In the first two years leading The Church of Jesus Christ of Latter-day Saints, President Russell M. Nelson traveled to 35 countries — learning from the faith of Latter-day Saints around the globe.
During the last 12 months, the Church leader said he and his wife, Sister Wendy Nelson, “learned that we do not have to get on airplanes for our testimonies to encircle the globe.”
In fact, he said, the words of Church leaders “reached an unprecedented number of people in the year 2020. Our general conferences last year had a greater global reach than ever before.”
Addressing the leadership session of the Church’s 191st Annual General Conference, President Nelson and other leaders provided instruction and direction to those gathered at Church headquarters and via technology in locations across the globe on Thursday, April 1. Some 300 General Authorities, General Officers and Area Seventies heard messages from the First Presidency and the Quorum of the Twelve Apostles.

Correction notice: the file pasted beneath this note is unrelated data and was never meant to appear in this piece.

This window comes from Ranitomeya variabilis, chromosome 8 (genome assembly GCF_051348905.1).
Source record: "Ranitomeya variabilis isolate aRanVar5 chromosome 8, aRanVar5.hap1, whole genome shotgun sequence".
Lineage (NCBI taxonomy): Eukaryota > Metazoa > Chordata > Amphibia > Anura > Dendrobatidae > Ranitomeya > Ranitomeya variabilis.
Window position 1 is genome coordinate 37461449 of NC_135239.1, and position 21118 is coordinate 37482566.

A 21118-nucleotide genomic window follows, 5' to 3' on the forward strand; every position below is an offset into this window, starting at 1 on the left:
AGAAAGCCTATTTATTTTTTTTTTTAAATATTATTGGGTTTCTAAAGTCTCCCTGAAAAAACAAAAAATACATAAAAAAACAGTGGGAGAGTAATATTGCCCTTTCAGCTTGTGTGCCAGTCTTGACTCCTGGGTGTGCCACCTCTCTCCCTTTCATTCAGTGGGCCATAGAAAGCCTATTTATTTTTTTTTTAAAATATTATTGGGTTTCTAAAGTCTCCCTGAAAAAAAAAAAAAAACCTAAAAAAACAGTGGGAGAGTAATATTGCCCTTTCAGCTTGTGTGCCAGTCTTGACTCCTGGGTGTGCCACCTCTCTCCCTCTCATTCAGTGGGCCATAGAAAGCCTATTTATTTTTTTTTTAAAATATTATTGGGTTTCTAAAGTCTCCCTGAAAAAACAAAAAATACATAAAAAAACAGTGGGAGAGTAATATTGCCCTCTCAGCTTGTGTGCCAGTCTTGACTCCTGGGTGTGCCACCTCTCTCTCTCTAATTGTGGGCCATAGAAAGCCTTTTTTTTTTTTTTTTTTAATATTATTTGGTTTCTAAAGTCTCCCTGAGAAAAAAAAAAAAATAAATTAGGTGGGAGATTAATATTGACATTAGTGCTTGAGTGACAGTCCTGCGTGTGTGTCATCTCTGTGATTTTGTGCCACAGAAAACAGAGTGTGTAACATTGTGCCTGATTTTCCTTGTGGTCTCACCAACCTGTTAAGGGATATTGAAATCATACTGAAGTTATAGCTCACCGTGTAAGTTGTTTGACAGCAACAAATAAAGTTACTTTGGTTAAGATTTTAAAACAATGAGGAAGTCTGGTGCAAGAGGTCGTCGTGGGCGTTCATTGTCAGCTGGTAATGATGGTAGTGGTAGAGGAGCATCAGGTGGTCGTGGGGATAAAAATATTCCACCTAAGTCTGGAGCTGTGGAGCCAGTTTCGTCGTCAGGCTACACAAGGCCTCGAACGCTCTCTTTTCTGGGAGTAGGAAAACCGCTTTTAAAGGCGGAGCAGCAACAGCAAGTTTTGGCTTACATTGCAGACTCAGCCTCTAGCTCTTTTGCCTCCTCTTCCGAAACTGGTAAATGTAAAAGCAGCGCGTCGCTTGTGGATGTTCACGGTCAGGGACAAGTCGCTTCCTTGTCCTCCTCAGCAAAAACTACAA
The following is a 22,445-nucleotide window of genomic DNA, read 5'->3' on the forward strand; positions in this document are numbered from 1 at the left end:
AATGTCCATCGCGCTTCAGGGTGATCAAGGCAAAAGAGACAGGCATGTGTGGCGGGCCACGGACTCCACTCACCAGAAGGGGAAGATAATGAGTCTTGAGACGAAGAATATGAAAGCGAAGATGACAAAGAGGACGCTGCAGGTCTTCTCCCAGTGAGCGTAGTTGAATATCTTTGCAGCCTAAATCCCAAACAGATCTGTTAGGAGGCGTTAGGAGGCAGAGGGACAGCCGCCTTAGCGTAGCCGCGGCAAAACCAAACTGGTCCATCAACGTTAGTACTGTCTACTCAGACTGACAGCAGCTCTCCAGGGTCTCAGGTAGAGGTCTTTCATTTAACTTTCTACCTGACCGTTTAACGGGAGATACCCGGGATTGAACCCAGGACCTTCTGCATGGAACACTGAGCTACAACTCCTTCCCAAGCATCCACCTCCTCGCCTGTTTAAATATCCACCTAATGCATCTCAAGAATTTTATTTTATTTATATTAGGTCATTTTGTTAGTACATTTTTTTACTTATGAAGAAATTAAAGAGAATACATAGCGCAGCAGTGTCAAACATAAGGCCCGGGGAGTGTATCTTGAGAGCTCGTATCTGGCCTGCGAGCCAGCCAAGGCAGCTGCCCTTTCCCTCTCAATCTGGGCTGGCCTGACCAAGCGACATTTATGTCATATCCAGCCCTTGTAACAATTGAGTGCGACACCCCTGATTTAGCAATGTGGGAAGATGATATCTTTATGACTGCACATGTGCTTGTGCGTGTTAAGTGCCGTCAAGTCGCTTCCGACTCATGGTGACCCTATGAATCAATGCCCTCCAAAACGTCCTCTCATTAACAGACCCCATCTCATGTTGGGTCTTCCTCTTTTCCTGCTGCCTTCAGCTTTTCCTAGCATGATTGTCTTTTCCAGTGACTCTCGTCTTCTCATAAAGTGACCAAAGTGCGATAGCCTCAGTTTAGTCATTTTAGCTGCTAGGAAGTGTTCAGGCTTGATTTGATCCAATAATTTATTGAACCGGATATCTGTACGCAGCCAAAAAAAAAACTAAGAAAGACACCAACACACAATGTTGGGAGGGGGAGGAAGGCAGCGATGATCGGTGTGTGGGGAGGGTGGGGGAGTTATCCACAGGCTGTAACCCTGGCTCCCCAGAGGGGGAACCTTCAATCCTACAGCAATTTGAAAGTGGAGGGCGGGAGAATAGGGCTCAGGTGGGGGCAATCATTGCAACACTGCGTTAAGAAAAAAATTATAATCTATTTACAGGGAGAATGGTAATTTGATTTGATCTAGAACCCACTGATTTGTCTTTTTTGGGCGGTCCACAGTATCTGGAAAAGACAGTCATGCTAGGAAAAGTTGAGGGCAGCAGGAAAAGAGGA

Because of the COVID-19 pandemic, this is the first time leaders have gathered for a general conference leadership session since April 2019. The session originated from the Church Office Building auditorium on Temple Square in Salt Lake City.
During his remarks, President Nelson said he has learned that the Church’s emphasis on a home-centered, Church-supported curriculum is bearing fruit. He honored those parents who in the past year “have stepped up and have taken steps to shape their homes as their primary sanctuaries of faith.”
“The strength of the Church lies in the solid and ever-growing testimonies of its members. And the home is where those kinds of testimonies are best cultivated,” he said.